Hancock: He’s always renowned himself as someone who knows what he’s doing, and that he can see it from all different perspectives, understand that both sides of the coin are not necessarily always at fault for whatever end they land on. It’s admittedly not all that hard to make him angry, but he’s not much of a shouter. His tone remains passive aggressive and yet understanding, because he’s been there too – and why the hell should he judge how Sole reacts? They’re upset, and he gets that, but he also makes his feelings and emotions known so they’re out in the open, draws the line where it needs to be drawn so nobody crosses it. He doesn’t dwell on the argument too much, not really, and it’s over when Sole says it is.
MacCready: MacCready knows he can be a hypocrite sometimes, sure. But that doesn’t necessarily mean that he’s not in the right. So when the argument sparks up he’s passionate – it’s something he cares about, something important to him, and he’ll be damned if he goes down easy. He never feels good about it all after the fact, knows that fighting is what got him where he is in the first place, but it’s still reassuring to know that a piece of him isn’t gonna lie down and take it. Never have, and never will. And Sole should know that.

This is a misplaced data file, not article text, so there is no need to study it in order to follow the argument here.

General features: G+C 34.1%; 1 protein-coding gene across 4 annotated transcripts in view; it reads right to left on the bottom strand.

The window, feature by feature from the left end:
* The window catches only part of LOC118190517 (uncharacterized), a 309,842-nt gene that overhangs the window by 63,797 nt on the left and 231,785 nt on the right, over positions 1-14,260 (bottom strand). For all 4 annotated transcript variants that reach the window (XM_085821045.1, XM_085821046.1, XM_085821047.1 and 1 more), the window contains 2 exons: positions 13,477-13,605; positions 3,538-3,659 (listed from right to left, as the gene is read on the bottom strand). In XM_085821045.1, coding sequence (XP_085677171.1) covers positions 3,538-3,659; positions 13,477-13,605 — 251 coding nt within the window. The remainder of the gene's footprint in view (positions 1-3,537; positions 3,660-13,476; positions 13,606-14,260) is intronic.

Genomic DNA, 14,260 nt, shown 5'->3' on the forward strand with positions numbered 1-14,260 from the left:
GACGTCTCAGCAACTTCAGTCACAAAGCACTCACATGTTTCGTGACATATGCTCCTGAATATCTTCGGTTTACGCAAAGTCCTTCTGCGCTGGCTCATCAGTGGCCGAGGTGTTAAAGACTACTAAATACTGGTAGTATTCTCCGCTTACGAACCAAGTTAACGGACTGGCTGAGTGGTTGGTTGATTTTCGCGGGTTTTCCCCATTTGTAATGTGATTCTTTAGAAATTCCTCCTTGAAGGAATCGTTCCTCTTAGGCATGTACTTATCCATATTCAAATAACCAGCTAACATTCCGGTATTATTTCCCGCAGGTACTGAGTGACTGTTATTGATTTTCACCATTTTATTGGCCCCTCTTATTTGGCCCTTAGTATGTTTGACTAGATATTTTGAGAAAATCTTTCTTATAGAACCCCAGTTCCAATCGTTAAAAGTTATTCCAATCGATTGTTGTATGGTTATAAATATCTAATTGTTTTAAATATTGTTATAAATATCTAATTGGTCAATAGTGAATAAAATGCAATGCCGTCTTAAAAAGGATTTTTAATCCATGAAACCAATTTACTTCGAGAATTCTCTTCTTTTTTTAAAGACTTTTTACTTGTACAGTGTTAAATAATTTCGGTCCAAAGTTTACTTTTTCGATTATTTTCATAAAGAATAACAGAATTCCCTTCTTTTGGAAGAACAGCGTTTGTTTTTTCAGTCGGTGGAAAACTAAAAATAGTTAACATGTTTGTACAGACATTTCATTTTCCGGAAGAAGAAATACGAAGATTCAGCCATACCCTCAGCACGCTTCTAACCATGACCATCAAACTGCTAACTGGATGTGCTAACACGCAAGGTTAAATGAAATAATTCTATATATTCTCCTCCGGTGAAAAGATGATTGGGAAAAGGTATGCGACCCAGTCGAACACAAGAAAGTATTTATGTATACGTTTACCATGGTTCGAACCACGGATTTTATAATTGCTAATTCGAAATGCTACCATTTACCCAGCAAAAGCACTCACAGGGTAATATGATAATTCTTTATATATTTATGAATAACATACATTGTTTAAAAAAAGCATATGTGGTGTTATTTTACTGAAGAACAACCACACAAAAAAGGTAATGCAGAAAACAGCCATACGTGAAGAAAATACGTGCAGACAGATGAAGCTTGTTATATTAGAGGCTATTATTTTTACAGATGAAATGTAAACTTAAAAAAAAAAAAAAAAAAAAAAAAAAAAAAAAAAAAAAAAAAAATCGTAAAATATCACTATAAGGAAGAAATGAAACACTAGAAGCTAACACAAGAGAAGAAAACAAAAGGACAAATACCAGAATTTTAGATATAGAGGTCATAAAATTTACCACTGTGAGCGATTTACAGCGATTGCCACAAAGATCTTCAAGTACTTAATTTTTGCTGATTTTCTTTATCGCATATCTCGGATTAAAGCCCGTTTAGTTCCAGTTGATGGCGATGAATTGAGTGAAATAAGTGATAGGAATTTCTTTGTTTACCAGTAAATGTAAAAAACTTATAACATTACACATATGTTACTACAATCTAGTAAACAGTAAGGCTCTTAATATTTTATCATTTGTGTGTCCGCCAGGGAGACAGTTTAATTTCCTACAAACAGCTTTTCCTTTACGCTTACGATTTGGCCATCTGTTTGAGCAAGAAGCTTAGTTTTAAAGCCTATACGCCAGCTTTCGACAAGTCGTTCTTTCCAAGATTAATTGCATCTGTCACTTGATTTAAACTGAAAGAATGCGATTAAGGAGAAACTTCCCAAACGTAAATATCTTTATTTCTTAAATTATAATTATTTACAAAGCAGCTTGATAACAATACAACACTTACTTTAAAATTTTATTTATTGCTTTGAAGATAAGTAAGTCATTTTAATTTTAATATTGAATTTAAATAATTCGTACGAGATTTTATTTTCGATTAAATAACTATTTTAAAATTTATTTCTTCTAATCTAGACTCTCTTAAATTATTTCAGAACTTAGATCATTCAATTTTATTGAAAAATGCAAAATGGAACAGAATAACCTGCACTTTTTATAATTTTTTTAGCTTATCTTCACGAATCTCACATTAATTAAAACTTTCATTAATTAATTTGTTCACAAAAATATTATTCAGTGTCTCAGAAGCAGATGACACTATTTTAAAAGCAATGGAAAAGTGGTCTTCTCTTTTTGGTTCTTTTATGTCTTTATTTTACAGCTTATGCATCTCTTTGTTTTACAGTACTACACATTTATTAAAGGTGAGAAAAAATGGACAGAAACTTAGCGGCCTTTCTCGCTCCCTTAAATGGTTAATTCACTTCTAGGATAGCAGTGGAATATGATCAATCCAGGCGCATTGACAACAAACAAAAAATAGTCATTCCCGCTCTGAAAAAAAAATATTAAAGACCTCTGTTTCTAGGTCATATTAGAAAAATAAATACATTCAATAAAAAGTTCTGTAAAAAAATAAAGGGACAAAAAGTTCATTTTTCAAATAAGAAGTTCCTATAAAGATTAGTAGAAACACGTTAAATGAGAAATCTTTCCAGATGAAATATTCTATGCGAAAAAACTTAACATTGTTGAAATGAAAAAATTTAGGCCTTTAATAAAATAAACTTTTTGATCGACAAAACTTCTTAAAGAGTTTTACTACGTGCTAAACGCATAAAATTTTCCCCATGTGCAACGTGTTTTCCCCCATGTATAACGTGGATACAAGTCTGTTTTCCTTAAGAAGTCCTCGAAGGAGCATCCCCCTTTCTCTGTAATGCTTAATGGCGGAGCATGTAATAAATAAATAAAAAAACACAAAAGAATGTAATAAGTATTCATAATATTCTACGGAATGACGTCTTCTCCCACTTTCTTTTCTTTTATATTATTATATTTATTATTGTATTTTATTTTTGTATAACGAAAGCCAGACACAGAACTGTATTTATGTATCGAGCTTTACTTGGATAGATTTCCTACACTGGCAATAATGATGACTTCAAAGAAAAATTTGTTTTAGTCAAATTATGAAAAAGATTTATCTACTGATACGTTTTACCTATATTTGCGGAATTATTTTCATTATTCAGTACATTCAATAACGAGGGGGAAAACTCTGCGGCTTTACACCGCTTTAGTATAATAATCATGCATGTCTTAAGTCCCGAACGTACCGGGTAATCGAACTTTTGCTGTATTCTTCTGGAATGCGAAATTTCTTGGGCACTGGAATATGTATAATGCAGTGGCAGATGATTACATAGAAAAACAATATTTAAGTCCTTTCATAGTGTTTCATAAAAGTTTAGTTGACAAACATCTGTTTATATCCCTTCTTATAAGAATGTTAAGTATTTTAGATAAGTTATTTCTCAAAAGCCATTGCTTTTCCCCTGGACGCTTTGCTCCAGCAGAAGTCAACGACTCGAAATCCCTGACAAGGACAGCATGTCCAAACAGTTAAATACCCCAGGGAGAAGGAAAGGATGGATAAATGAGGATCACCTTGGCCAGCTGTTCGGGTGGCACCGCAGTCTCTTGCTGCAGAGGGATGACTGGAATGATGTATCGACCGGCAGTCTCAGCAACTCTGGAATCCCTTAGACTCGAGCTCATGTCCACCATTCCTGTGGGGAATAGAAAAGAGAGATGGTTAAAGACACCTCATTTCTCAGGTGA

Nick Valentine: The thing about being a Detective – especially in the Commonwealth – is that you have to understand that not everyone is going to get their way. Not everyone is going to be right. People will be upset and tearful and hateful and vengeful, and he can’t stop them. That’s just how the game is played in the Wastes. So when Sole seems to pick up on something they can’t let go, he lets them yell, stays calm, talks them through it. Hell, a piece of him might even understand where they’re coming from, Synth or not. He’s been there. They’ve all been there.
Piper: She’s the most passionate out of all of them. It’s something that runs in her blood, and a part of her thinks that arguing is just something she was made to do – she’s the writer of a newspaper, after all! She yells, snaps, does what she can to get Sole’s attention and make sure they’re listening. Piper Wright has never gone down easy and they both know it, so that’s why they both grit their teeth and butt heads like it’s no one else’s business. At the end of the day she’ll still smile, call them Blue, but if the grudge sticks, then she’s most likely not ever gonna let it go. She remembers what people do and whether she thinks it’s the right thing or not. Sole shouldn’t ever expect to be treated differently.